American Robins begin to arrive at their breeding grounds in southern areas of Canada in early March and continue to arrive at northern breeding areas until as late as mid-May. Flocks of up to a dozen males arrive first as the snow recedes; females sometimes arrive the same day but are usually a week, or even more, behind their mates. Robins generally remain together for the breeding season, but often mate with other individuals the following year. Most breeding adults return to the same general area each year, but young birds usually nest elsewhere.
Courtship is hard to define in the robin and usually takes place on the ground. Numerous fights occur during this period. Courtship includes courtship feeding, where the male feeds the female; ceremonial gaping, where the males and females approach each other and touch widely opened bills; and singing.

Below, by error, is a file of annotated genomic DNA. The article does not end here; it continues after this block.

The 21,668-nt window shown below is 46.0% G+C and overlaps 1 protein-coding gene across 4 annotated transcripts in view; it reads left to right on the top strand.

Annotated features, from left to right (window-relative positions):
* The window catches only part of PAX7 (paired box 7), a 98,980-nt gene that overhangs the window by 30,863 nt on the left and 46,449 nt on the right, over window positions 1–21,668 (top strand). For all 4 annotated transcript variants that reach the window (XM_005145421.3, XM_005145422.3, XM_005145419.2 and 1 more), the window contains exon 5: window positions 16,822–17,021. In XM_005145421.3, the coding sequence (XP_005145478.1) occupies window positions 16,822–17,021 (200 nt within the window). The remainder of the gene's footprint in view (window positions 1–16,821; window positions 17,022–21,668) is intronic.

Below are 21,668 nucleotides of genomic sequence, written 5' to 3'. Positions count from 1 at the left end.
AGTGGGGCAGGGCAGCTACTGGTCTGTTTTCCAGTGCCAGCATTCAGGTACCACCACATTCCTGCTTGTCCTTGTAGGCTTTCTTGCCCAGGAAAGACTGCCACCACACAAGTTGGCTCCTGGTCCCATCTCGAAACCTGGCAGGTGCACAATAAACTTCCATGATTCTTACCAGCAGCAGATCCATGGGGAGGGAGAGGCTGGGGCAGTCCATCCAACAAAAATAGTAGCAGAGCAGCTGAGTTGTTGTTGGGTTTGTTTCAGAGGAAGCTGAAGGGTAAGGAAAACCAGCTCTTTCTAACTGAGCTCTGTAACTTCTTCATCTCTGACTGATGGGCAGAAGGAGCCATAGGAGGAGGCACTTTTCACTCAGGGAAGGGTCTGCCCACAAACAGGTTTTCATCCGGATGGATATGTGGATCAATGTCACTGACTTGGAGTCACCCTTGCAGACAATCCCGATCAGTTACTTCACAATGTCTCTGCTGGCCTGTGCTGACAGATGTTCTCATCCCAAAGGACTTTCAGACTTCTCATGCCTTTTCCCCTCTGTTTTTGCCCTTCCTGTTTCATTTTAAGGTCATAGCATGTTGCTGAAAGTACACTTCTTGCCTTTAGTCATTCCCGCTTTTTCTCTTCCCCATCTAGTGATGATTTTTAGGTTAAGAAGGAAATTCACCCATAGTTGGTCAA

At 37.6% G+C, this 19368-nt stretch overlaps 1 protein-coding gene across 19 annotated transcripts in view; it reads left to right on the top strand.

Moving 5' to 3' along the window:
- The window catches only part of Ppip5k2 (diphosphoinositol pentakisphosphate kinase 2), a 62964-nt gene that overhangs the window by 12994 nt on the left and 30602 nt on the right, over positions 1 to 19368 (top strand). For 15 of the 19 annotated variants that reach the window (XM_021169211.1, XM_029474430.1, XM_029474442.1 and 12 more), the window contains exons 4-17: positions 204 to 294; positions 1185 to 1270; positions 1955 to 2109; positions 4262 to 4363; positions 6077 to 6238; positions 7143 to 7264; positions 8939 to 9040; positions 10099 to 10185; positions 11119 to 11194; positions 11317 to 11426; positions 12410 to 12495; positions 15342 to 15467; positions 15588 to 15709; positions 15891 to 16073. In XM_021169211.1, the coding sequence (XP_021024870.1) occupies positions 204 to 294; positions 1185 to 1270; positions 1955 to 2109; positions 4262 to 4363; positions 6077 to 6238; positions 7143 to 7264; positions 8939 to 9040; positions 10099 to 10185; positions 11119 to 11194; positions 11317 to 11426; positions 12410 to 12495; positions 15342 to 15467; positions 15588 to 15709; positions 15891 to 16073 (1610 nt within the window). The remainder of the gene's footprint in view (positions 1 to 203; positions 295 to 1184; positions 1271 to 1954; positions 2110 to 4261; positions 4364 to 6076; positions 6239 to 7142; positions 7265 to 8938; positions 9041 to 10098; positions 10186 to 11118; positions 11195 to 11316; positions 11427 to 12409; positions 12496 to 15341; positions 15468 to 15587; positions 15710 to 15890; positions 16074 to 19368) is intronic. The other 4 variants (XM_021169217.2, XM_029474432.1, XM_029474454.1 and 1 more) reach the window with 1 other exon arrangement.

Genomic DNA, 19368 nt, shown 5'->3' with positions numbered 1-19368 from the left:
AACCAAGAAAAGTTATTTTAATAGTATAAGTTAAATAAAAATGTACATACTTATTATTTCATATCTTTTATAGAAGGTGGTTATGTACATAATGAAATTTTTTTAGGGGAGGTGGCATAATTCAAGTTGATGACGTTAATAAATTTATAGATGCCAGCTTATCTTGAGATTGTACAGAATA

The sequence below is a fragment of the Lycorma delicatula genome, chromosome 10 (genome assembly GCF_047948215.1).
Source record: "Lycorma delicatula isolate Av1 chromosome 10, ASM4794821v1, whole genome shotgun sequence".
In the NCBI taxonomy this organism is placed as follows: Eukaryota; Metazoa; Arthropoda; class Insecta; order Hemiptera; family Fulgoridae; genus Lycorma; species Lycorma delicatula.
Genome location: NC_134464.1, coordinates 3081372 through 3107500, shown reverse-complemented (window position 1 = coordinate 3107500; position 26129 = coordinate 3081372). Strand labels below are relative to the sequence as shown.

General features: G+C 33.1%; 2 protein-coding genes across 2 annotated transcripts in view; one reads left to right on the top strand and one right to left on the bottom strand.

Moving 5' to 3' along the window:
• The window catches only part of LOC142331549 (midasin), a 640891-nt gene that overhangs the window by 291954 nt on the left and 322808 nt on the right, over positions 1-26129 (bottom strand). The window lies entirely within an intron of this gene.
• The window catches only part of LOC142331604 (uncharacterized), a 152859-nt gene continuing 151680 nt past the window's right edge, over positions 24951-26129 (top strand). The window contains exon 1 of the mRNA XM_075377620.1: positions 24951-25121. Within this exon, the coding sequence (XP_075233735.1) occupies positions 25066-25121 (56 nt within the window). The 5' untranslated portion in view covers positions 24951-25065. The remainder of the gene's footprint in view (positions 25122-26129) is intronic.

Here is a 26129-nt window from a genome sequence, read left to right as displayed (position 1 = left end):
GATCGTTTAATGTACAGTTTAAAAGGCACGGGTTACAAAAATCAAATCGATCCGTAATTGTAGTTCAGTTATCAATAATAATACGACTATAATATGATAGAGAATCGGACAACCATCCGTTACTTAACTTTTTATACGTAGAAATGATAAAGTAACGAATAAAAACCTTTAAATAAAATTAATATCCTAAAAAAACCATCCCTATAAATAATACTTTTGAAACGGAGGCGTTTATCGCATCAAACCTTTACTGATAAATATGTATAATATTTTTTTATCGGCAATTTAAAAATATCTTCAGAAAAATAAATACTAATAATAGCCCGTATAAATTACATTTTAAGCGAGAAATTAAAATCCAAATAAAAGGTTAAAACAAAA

The male may visit the area where the nest will be located before the nest is built, and he may bring nesting material to his mate, but the female chooses the nest site and builds the nest. Although robins prefer to nest about 3 m above ground in spruce and maple trees, they readily adapt to a wide range of vegetation and built structures. They will even nest on the ground. Robins also reuse nests from the previous year, either their own or those of other species such as the Eastern Phoebe, the Catbird, the Common Grackle, and the Baltimore Oriole. Sometimes they build a new nest on top of an old one, which may have yet another nest under it, and lay the eggs in the new nest at the top.